2021 Books and Reading Material Acquisitions List

Welcome to the list of books and other reading materials which arrived in calendar year 2021.

This is the seventh year I have made a list like this. The previous six are here:

I keep the complete list of books I own over at LibraryThing, and the terribly incomplete list of books I have read over at GoodReads. This list will be updated frequently.

January

  1. Pasternak, Boris (Pevear, Richard and Volokhonsky, Larissa, translators), Doctor Zhivago
  2. Jama-Everett, Ayize and Jennings, JohnBox of Bones, book 1 (Rosarium Publishing)
  3. Robinson, Kim StanleyThe Ministry for the Future
  4. Batyushkov, Konstantin (France, Peter, translator) – Writings from the Golden Age of Russian Poetry (The Russian Library, Columbia University Press)
  5. Khvoshchinskaya, Sofia (Favorov, Nora Seligman, translator) – City Folk and Country Folk (The Russian Library of Columbia University Press)
  6. Sokolov, Sasha (Boguslawski, Alexander, translator) – Between Dog & Wolf (The Russian Library of Columbia University Press)
  7. Martine, ArkadyA Memory Called Empire
  8. Ashton, DyrkPaternus: Wrath of Gods, (Kickstarter exclusive HC, signed, # 108/500) (Paternus Books Media)
  9. Liptak, Andrew and Gates, Jaym (eds.) – War Stories (Apex Book Company)

Last of the Old, First of the New

And with that, we are in the first book post of the new year.

On the left is the last book to arrive during calendar year 2020: Some Kind of Monster by Tim Waggoner, from my subscription to the catalog of Apex Book Company. On the right is the first arrival of 2021: Boris Pasternak‘s magisterial Doctor Zhivago, translated from the Russian by Richard Pevear and Larissa Volokhonsky, who have translated so very many of the great works of Russian literature.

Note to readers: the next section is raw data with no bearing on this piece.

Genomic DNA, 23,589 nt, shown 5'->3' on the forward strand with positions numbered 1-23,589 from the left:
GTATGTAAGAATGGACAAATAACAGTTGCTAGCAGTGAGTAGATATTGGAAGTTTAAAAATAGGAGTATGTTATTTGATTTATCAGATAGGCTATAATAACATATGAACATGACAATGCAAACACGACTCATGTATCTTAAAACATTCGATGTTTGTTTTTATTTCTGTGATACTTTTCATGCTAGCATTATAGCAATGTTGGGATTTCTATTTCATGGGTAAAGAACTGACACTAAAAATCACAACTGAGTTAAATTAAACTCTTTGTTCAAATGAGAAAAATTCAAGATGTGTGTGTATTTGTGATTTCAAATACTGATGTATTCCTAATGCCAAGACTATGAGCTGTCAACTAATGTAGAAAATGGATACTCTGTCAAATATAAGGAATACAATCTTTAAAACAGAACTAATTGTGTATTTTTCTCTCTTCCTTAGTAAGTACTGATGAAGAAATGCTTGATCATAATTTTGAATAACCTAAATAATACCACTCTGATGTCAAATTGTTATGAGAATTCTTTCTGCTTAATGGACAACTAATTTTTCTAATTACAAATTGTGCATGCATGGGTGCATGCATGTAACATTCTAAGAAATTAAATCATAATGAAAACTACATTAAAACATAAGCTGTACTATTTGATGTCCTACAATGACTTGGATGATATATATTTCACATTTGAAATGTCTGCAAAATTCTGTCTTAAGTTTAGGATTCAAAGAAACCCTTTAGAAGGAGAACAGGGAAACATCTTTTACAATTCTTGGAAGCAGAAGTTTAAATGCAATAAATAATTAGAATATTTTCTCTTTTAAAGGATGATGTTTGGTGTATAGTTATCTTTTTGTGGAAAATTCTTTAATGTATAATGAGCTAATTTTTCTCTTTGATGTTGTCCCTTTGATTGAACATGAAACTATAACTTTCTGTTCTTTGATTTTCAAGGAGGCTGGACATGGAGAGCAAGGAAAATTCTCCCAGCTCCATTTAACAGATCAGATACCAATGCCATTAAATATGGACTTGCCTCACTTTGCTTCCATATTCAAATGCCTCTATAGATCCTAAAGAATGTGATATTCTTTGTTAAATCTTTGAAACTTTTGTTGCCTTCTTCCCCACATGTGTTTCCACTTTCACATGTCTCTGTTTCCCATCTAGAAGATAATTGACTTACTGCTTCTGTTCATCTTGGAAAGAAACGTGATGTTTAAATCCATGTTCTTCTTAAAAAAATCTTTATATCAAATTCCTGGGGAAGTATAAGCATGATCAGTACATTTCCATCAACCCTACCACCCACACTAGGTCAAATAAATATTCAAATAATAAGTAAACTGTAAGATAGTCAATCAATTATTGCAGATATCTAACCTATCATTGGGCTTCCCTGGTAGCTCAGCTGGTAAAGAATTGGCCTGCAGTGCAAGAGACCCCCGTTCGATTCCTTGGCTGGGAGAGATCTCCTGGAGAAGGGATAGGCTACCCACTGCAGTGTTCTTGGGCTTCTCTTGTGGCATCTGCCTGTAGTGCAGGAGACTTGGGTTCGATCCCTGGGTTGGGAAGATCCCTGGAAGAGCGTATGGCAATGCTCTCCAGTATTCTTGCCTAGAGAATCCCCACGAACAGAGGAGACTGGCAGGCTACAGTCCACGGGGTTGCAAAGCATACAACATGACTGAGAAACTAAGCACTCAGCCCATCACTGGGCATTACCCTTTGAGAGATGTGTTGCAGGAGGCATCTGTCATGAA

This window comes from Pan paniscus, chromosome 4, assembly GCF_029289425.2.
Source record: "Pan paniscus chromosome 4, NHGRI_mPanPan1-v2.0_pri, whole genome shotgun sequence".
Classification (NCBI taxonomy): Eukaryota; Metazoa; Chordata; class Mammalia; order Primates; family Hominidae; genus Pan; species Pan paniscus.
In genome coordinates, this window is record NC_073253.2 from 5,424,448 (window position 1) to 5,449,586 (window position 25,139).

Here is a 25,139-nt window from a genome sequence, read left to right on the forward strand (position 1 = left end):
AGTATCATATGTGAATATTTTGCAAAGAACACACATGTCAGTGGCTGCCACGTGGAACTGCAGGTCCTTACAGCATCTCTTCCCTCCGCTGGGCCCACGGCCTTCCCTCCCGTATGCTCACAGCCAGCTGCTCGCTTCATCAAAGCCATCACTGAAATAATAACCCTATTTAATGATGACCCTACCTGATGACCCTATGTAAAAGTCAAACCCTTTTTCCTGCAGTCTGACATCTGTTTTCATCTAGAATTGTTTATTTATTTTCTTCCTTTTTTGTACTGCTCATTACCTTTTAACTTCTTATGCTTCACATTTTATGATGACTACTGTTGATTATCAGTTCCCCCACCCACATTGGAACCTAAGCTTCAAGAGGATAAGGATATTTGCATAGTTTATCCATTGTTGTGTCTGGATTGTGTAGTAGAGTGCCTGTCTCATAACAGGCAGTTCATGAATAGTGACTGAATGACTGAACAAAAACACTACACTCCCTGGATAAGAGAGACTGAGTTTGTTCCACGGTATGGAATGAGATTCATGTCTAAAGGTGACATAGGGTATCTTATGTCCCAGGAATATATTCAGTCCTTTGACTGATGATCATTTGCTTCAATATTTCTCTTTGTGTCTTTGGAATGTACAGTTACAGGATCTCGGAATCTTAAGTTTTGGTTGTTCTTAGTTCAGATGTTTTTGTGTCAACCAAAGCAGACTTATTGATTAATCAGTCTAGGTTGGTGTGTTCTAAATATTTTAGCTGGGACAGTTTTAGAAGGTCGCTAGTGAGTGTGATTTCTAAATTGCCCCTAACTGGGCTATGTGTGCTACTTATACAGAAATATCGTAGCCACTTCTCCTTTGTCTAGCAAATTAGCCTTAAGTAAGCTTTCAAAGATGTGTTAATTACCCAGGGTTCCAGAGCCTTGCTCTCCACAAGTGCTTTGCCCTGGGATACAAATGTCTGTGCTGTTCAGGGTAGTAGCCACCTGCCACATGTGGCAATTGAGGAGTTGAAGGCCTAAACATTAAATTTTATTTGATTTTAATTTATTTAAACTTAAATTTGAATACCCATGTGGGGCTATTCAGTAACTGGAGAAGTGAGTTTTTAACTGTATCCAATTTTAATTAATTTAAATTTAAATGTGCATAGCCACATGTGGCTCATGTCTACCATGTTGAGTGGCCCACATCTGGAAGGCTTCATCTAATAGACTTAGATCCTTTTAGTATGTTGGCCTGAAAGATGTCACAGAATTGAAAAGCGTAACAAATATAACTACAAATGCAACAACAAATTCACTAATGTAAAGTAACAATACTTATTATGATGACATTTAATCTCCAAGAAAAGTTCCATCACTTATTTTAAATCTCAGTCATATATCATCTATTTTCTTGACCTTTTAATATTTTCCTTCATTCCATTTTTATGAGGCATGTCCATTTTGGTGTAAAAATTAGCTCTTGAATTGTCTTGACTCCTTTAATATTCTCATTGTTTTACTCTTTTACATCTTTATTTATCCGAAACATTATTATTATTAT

I am a bit ashamed to say that I have never read Doctor Zhivago, nor seen the movie. In the larger picture, despite devoting more than a little of my life to studying Russian culture and literature, I have many gaps in my education. To make up for this short-coming, I have just started reading Fyodor Dostoevsky‘s The Brothers Karamazov for about the fifth time. To clarify I have started it for the fifth time. I have not yet made it more than about 40 pages in, though this time I am pacing myself and have managed to stay focused for 30 pages. Pacing is the trick, and one which helped me read Tolstoy‘s Anna Karenina to completion back in the mid-1990s when my attention span was much shorter than it is now.

2021 will be the year of Russian literature for me. I recently (re-) discovered Read Russia, an organization devoted to Russian literature and book culture. Through them I have found a wealth of contemporary and current Russian writers whose works have been translated into English as part of The Russian Library series from Columbia University Press. Currently they have over two dozen books in print, with more being translated and added to the collection every year.

Welcome to 2021, everyone! May your year be full of beautiful writing.